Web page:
After spending the last few years playing live with Dead Can Dance’s Lisa Gerrard, Klaus Schulze thought it was time to get back to playing some ‘pure’ Schulze live and this is exactly what this double disc delivers.
Schulze had not played in Japan since 2003 and these shows were set up by a fan of the man. It seems as if Klaus took this on board and decided to play a set full of classic sounds for his audience. The disc opens with “The Returns,” a reworking of 1977’s Mirage track “Crystal Lake.” This piece shimmers beautifully in all its Rivendell glory. Majestic string sounds cascade over each other as Schulze switches from major to minor key in a lilting stillness like summer air on water. When the major theme kicks in it begins to lift the piece while the sequencers add rhythm until 35 minutes later the languid strings take over to head towards its melancholy end.
After this fantastic opening “Sequencers Are Beautiful” seems a little out of place. This track was left off the original Japanese issue and I can kind of see why. On the original recorded version this track was meant to showcase sequencers stretching back to the 1970s; live it sounds awkward and somehow unfulfilling. It meanders around and loses its way, strays into atonal territory that it never quite recovers from. The drum machine seems a little hackneyed (which is rather odd when you think that Schulze started his music career as a drummer), and the ending is taken over by Schulze playing the guitar in a very idiosyncratic style and limps towards its final chords leaving you feeling a sense of “what the hell was all that about?,” which is a shame.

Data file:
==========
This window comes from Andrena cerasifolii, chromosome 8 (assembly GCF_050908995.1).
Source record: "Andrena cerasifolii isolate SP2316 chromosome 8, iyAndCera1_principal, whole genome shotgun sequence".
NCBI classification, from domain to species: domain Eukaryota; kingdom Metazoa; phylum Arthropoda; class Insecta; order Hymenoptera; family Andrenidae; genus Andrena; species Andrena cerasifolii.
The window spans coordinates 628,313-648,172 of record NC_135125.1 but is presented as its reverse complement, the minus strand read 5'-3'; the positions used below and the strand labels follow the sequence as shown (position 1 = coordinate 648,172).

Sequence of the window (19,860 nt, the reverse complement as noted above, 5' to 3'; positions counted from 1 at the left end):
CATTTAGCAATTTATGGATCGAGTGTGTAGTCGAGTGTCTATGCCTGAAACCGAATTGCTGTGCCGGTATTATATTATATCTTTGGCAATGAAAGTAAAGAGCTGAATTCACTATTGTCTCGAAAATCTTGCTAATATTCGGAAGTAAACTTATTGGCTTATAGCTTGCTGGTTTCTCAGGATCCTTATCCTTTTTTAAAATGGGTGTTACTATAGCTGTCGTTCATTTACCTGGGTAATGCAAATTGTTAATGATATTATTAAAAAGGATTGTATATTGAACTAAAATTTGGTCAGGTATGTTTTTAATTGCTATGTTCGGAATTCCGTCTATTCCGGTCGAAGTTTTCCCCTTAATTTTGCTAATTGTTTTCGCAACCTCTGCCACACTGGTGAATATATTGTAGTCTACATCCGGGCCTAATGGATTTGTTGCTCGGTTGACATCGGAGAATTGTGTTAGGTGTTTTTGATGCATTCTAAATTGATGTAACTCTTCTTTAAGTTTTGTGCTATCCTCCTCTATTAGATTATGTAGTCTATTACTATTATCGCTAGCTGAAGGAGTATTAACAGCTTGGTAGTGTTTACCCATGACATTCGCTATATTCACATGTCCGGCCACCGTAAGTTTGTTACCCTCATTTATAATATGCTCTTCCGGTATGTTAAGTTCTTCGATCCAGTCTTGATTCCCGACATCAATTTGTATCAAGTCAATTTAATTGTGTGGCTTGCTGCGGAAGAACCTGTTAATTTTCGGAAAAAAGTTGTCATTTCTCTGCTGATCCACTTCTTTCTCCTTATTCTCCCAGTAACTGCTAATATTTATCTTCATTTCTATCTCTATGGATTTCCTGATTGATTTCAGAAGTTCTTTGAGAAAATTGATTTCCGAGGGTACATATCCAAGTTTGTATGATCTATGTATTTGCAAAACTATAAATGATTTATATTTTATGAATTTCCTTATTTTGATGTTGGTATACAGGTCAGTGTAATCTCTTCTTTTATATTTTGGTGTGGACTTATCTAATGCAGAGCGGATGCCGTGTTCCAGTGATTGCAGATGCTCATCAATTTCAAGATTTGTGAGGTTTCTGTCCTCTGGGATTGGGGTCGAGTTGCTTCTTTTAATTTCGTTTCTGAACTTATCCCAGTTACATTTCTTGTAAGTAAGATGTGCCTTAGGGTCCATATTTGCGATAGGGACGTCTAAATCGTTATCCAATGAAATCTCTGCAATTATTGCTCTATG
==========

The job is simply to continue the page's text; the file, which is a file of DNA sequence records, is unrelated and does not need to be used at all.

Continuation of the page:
Disc 2 and we are back to what Schulze does best. The opening choir fugue to “La Joyeuse Apocalypse” is quite outstanding. At times it drifts between bombast and the spatial sound of Tangerine Dream‘s “Mysterious Semblance at the Strand of Nightmares.” Sequencers kick in and we are off delving into minor key dark valleys that fill the air with a sci-fi tension that tonally shifts subtly and builds towards dramatic string chords that climb downwards until they leave you hanging floating between Jupiter’s moons. “Nippon Benefit” is a delicate, almost interlude, piece with a loose structure and drifts within its own ready-created atmosphere. At times it feels cold and detached; however, it still works in connection with the other tracks. “The Deductive Approach” is pure 70s sounding Schulze: clanking arpeggios, swirling flute sounds and big string pads that create a melody. By the end of the piece when the ambient space screams come in and the Chris Franke-style sequencing is holding the steady rhythm its almost as if you’re transported back in time….
The two CD set also comes with a DVD of the live performance; alas my copy did not come with this. Overall for any Schulze fan this is a must-have; its very much old school, although the wild soloing is kept to a minimum which is rather sad, but on the whole an excellent set of an interesting performance. It would be good to see him do something like this in the UK… please Mr. Schulze…